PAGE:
Living in Sri Lanka

THE MEDIEVAL ARABS were the first to come to Sri Lanka (they called it Serendib) to trade, and settled around the ports. They were followed by the Portuguese, the Dutch and British colonials, who built grand plantation houses, diplomats' residences and naval outposts. Today a new wave of immigrants from the UK and Australia are moving to the island formerly known as Ceylon, and setting up home.

Since the arrival of Buddhist pilgrims in the third century, all of the island's inhabitants have left their architectural and artistic footprint on the land. Yet despite the eclectic mix of styles there is still something distinctly Sri Lankan about them all. Living In Sri Lanka, published later this month, showcases the best of the country's town and city houses, coastal villas and hill-country dwellings.

Although there is a definite Sri Lankan "look", it's difficult to sum up. "Sri Lanka's vibrant history is, of course, one of the overriding influences on its architectural heritage," says travel writer and interiors specialist Turtle Bunbury, who teamed up with Irish photographer James Fennell to capture this melting pot of styles. "One need only visit the ruined cities of Anuradhapura, Polonnaruwa or Sigiriya to see the brilliance of the ancient stonemasons," says Bunbury. "The arrival of the Europeans brought new innovations. Under the Portuguese, the traditional open-air courtyards were complemented by covered verandahs and high- pitched terracotta roofs. The British, buoyed by the industrial revolution in Europe, continued the tradition and brought their own ecclesiastical and secular styles to the island."

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Although Sri Lanka's poor economic state has seen many of its buildings fall into disrepair, a surge of foreign interest in the country means that many are being restored. And, as the book shows, the people in charge of these projects have managed to create modern-day homes that pay homage to the past.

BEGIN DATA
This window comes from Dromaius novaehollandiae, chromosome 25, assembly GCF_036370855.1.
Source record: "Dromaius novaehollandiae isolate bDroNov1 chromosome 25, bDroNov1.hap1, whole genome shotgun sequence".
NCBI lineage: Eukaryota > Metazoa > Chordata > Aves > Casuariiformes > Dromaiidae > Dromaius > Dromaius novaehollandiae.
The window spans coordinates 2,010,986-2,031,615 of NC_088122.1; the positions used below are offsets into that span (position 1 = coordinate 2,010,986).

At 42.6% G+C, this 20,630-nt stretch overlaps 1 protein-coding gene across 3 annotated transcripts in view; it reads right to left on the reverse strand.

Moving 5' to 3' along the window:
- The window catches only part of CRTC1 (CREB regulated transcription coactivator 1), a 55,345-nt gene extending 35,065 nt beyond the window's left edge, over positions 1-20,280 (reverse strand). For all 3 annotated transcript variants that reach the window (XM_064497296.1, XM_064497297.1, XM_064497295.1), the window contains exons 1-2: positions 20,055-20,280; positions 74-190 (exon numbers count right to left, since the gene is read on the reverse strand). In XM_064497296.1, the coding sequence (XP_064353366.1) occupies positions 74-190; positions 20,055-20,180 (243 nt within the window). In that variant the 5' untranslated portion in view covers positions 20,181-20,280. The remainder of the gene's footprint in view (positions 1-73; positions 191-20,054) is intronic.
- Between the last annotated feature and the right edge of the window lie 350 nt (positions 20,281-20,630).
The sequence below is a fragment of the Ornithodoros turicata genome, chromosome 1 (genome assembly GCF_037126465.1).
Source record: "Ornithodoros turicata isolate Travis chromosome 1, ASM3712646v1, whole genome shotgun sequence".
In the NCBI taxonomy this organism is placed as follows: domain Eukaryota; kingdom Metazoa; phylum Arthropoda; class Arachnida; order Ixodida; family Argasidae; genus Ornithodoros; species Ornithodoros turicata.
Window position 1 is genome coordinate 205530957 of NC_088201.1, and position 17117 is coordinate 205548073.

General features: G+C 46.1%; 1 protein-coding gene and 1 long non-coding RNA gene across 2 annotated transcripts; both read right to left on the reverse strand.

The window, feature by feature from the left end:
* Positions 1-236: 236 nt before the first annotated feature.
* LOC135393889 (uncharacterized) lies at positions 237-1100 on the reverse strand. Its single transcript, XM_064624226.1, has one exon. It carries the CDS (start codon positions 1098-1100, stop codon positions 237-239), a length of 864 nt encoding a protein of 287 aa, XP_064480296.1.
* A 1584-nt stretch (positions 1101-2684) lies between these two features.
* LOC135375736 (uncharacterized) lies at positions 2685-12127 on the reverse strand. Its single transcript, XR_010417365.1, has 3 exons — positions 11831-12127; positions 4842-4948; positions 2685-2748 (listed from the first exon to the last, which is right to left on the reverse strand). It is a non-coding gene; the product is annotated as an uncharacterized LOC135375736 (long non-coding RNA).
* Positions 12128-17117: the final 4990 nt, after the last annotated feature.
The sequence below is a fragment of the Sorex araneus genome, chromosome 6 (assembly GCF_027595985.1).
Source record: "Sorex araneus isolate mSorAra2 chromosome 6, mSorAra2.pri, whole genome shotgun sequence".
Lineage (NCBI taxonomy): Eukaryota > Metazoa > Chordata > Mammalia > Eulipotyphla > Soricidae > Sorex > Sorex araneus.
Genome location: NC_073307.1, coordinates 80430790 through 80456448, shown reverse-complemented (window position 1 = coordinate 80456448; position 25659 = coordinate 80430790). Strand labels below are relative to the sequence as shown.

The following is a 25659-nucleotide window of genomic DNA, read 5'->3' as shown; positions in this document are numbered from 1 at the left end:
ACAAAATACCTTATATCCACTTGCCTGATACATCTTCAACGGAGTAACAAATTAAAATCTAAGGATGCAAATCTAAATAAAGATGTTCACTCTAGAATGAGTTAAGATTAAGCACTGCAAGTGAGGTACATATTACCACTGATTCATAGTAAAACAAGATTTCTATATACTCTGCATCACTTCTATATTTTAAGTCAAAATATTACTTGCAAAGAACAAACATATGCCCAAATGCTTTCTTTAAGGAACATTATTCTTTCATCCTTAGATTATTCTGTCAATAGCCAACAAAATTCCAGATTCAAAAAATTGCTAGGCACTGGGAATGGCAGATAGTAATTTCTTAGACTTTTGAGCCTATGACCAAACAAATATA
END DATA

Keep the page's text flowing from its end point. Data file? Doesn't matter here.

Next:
While much of the money generating the revival of these homes is foreign, some of it is coming from Sri Lankan entrepreneurs such as businessman Rohan Jayakody. The book documents the refurbishment of No 50 Lighthouse Street - a 300-year-old house in the coastal city of Galle Fort. Jayakody bought the villa, which was built by descendents of Muslim traders, in 2003 and transformed it into a lavish seaside abode.

It's an interesting mix of traditional Sri Lankan materials, Arabic design and colonial furnishings. The original terracotta tiling and flagstone flooring are prevalent throughout. The timber staircase that rises from the dining area to the guest bedroom on the mezzanine floor, is part of the original design, but it is framed by a wrought iron staircase that was purchased from a nearby British colonial hotel. The rooms, like so many houses in this area, open out on to an inner courtyard garden that is indicative of a typical Moroccan Riad.

Further inland, Colombo House in the plush suburb of Cinnamon Gardens just outside Sri Lanka's commercial centre, Colombo, is another home that caught Bunbury's eye. Built in the 1920s for a wealthy Sinhalese family, it is now owned by British designer Nikki Harrison, who has renovated the interior of the house and added a beautiful ambalama - a traditional Sri Lankan open-air pavilion - at the rear.

Here the traditional flagstone floors, and the small statue of the Buddha statue that sits atop a dark wood cabinet, blend with the colonial-style sofa and bamboo chaise longues. Blending well with the floor, Bunbury says, the polished grey cement cubes which bookend these are a clever injection of the modern.

"The Sri Lankans are currently making everything out of cement, from beds to tables such as these, but as with the rest of the house it blends well with the old," he says.

The properties featured in the book are so varied that it's impossible to say how the Sri Lankan look could be recreated but, Bunbury ventures, perhaps the quintessential Sri Lankan home has more of a feeling than a look. It's a feeling that is palpable whether the reader is looking at the photographs of ambalama, the rooftop terrace of Lighthouse Street or the frangipani-filled tropical garden of the Dutch colonial house in Parrawa Street, also in Galle.

"The houses tend to be cool, relaxed and fresh," says Bunbury, recalling the months he spent travelling around the country visiting the places that feature in the book.

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"The Sri Lankans like to leave their homes open and bring the elements in so the air blows through and nature's scents circulate around the houses. This is a unique ambience that should be experienced in person."

• Living in Sri Lanka is published by Thames & Hudson (RRP 24.95) and is available at the special price of 22.50, including postage & packaging, in the UK only (all overseas rates quoted on request). Tel: 08450 585878, quoting "Scotsman offer", with credit card details. Offer ends 31 March 2006 and is subject to availability. Please allow up to 14 days for delivery.